The resignation of national security adviser Michael Flynn is just the beginning.  Flynn resigned following a Washington Post report that he privately discussed U.S. sanctions against Russia with its ambassador to the United States in the weeks prior to President Donald Trump taking office.  The sanctions had been imposed by the Obama administration because Russia had meddled with the 2016 election.  Flynn had reportedly urged that Russia not overreact to the sanctions indicating they would be revisited at a later time.  

Flynn has been one of Trump's closest advisers for more than a year.  It is hard to believe that Trump had no knowledge of Flynn's conversations with the Russian ambassador.  Democrats are asking for answers.  "We in Congress need to know who authorized his actions, permitted them and continued to let him have access to our most sensitive national security information despite knowing the risks," Representatives John Conyers Jr. and Elijah E. Cummings said in a joint statement.  "We need to know who else within the White House is a current and ongoing risk to out national security." 

Former Acting Attorney General Sally Yates informed the Trump White House last month that she believed Flynn had mislead administration officials about the content of his conversation with the Russian ambassador and was vulnerable to blackmail.  Yates was subsequently fired when she announced she would not enforce Trump's travel ban.  Flynn continued his role atop Trump's national security team, and told Vice President Mike Pence that he did not discuss sanctions with the Russian ambassador.  Pence subsequently defended Flynn in a series of appearances on public affairs programs.   

In his resignation letter Monday Flynn wrote, "Unfortunately, because of the fast pace of events, I inadvertently briefed the Vice President Elect and others with incomplete information regarding my phone calls with the Russian Ambassador.  I have sincerely apologized to the President and Vice President, and they have accepted my apology."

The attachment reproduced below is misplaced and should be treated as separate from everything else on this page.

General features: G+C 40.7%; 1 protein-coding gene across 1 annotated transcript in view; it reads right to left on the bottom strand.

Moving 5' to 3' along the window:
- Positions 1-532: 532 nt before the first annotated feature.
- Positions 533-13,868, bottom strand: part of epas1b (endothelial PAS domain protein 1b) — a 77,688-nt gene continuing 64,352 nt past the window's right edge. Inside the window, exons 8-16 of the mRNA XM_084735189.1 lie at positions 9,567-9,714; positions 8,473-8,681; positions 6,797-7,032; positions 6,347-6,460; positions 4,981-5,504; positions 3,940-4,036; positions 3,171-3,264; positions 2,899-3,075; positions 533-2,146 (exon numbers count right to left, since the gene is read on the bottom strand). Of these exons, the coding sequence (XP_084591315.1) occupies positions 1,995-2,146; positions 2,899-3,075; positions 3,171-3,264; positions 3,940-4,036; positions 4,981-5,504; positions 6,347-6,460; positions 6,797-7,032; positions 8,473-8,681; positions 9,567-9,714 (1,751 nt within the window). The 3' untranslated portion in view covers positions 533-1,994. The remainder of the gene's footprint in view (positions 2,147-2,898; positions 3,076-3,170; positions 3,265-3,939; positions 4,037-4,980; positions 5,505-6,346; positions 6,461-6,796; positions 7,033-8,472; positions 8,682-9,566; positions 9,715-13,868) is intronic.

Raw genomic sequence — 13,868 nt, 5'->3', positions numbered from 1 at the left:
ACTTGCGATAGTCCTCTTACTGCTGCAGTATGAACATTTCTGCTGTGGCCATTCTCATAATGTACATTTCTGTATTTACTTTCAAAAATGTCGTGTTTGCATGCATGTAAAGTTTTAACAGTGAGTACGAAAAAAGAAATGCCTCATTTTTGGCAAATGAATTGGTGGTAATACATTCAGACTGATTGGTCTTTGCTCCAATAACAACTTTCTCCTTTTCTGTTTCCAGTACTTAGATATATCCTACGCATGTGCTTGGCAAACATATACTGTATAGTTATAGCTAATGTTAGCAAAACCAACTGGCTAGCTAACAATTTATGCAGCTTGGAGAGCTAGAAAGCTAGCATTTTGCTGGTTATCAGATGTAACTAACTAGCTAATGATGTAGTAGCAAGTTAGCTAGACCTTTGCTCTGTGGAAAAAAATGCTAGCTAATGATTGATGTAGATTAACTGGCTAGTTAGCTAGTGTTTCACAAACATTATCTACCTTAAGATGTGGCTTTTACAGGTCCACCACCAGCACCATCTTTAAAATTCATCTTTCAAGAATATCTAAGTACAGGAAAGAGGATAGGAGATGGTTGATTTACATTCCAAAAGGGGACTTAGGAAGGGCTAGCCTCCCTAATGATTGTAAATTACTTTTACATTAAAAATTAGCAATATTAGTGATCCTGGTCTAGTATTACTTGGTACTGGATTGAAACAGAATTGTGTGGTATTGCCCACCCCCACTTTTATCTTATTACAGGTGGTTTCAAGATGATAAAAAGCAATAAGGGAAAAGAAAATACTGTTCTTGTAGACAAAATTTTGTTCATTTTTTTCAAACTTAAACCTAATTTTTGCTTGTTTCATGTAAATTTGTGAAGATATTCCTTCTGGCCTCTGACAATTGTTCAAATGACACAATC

White House Press Secretary Sean Spicer addressed Flynn's firing at his press briefing Tuesday.  "This is not an illegal issue, but a trust issue," he said.   Spicer explained that the president had been immediately informed of the situation, and that Flynn's conversation with the Russian ambassador was subjected to a legal review and "there was no issue with that."  He added, "It came down to a matter of trust...misleading the vice president and others...once that occurred it was over."  The president asked for Flynn's resignation.  Spicer also noted that the president had been "tough on Russia...and had called for Russia to deescalate the violence in Ukraine and to return Crimea."   

To date President Trump has been reluctant to publicly criticize Russia and President Vladimir Putin.  There have been reports that U.S. intelligence agencies have recently been withholding information from Oval Office briefings, "amid fears the Kremlin has ears inside the White House situation room."

For his part, President Trump Tweeted Tuesday morning, "The real story here is why are there so many illegal leaks coming out of Washington?  Will these leaks be happening as I deal on N. Korea etc?"   In his briefing, Spicer amplified the president's concern, stating, "The president is clearly upset about this and views it as a threat to national security."   We will never know what would have happened with Flynn had the issue not been leaked to the press.  

Republican Senator John McCain said Tuesday, "I think there is significant dysfunction in the national security apparatus of the Trump administration."  Republican Senator Roy Blunt on Tuesday called for an exhaustive investigation into ties between Russia and the Trump administration.  "The Senate Intelligence Committee...should look into it exhaustively so that at the end of the process, nobody wonders whether there was a stone left unturned," he said.   Senate Democratic Leader Chuck Schumer called for an "independent and transparent investigation," noting that the White House counsel cannot lead an investigation, nor can Attorney General Jeff Sessions, who is a political appointee.   In a statement, House Democratic Leader Nancy Pelosi said, "The American people deserve to know the full extent of Russia's financial, personal and political grip on President Trump and what it means for our national security."   

In late 2016, the Office of the Director of National Intelligence completed a report detailing Russian interference in November's election.   The report concluded, "Russian President Vladimir Putin ordered and influence campaign aimed at the US presidential election.  Russia's goals were to undermine public faith in the US democratic process, denigrate Secretary Hillary Clinton, and harm her electability and potential presidency."   President-elect Trump rejected the report saying Democrats were over reacting to their loss.  On December 29, President Obama ordered 35 Russian diplomats expelled from the U.S. and broadened existing Russian sanctions.  Rather than the usual tit-for-tat response, President Putin inexplicably said he would not immediately react to the U.S. actions.  President-elect Trump praised Putin's response.